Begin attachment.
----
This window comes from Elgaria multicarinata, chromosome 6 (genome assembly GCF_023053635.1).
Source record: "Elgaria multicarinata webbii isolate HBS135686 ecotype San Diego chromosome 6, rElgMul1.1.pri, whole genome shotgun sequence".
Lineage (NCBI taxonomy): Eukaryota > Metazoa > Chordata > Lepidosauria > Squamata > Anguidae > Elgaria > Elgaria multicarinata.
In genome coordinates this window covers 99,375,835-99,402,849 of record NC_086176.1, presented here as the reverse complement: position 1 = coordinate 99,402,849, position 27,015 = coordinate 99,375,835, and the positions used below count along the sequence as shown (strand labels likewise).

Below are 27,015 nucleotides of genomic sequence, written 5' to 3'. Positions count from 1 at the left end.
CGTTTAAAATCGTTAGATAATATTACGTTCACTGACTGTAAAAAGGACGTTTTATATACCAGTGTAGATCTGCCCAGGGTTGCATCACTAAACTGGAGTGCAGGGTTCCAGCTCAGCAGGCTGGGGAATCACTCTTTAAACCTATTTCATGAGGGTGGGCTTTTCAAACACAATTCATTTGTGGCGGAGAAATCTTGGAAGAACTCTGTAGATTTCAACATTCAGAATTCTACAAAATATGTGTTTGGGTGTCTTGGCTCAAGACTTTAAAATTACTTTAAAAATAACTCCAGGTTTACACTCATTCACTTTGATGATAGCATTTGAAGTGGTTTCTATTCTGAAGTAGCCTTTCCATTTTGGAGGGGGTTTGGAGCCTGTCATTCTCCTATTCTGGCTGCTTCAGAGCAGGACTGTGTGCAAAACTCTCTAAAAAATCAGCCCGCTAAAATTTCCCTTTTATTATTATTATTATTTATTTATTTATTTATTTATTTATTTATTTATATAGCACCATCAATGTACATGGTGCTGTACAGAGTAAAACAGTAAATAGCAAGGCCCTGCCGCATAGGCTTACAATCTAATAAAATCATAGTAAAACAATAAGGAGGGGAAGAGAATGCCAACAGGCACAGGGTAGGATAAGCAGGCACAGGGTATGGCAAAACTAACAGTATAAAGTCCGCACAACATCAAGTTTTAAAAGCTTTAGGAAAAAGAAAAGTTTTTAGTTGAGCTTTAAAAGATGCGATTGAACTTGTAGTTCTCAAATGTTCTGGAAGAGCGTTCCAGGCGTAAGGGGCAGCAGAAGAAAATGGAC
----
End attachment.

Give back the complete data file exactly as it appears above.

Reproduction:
This window comes from Elgaria multicarinata, chromosome 6 (genome assembly GCF_023053635.1).
Source record: "Elgaria multicarinata webbii isolate HBS135686 ecotype San Diego chromosome 6, rElgMul1.1.pri, whole genome shotgun sequence".
Lineage (NCBI taxonomy): Eukaryota > Metazoa > Chordata > Lepidosauria > Squamata > Anguidae > Elgaria > Elgaria multicarinata.
In genome coordinates this window covers 99,375,835-99,402,849 of record NC_086176.1, presented here as the reverse complement: position 1 = coordinate 99,402,849, position 27,015 = coordinate 99,375,835, and the positions used below count along the sequence as shown (strand labels likewise).

Below are 27,015 nucleotides of genomic sequence, written 5' to 3'. Positions count from 1 at the left end.
CGTTTAAAATCGTTAGATAATATTACGTTCACTGACTGTAAAAAGGACGTTTTATATACCAGTGTAGATCTGCCCAGGGTTGCATCACTAAACTGGAGTGCAGGGTTCCAGCTCAGCAGGCTGGGGAATCACTCTTTAAACCTATTTCATGAGGGTGGGCTTTTCAAACACAATTCATTTGTGGCGGAGAAATCTTGGAAGAACTCTGTAGATTTCAACATTCAGAATTCTACAAAATATGTGTTTGGGTGTCTTGGCTCAAGACTTTAAAATTACTTTAAAAATAACTCCAGGTTTACACTCATTCACTTTGATGATAGCATTTGAAGTGGTTTCTATTCTGAAGTAGCCTTTCCATTTTGGAGGGGGTTTGGAGCCTGTCATTCTCCTATTCTGGCTGCTTCAGAGCAGGACTGTGTGCAAAACTCTCTAAAAAATCAGCCCGCTAAAATTTCCCTTTTATTATTATTATTATTTATTTATTTATTTATTTATTTATTTATTTATATAGCACCATCAATGTACATGGTGCTGTACAGAGTAAAACAGTAAATAGCAAGGCCCTGCCGCATAGGCTTACAATCTAATAAAATCATAGTAAAACAATAAGGAGGGGAAGAGAATGCCAACAGGCACAGGGTAGGATAAGCAGGCACAGGGTATGGCAAAACTAACAGTATAAAGTCCGCACAACATCAAGTTTTAAAAGCTTTAGGAAAAAGAAAAGTTTTTAGTTGAGCTTTAAAAGATGCGATTGAACTTGTAGTTCTCAAATGTTCTGGAAGAGCGTTCCAGGCGTAAGGGGCAGCAGAAGAAAATGGAC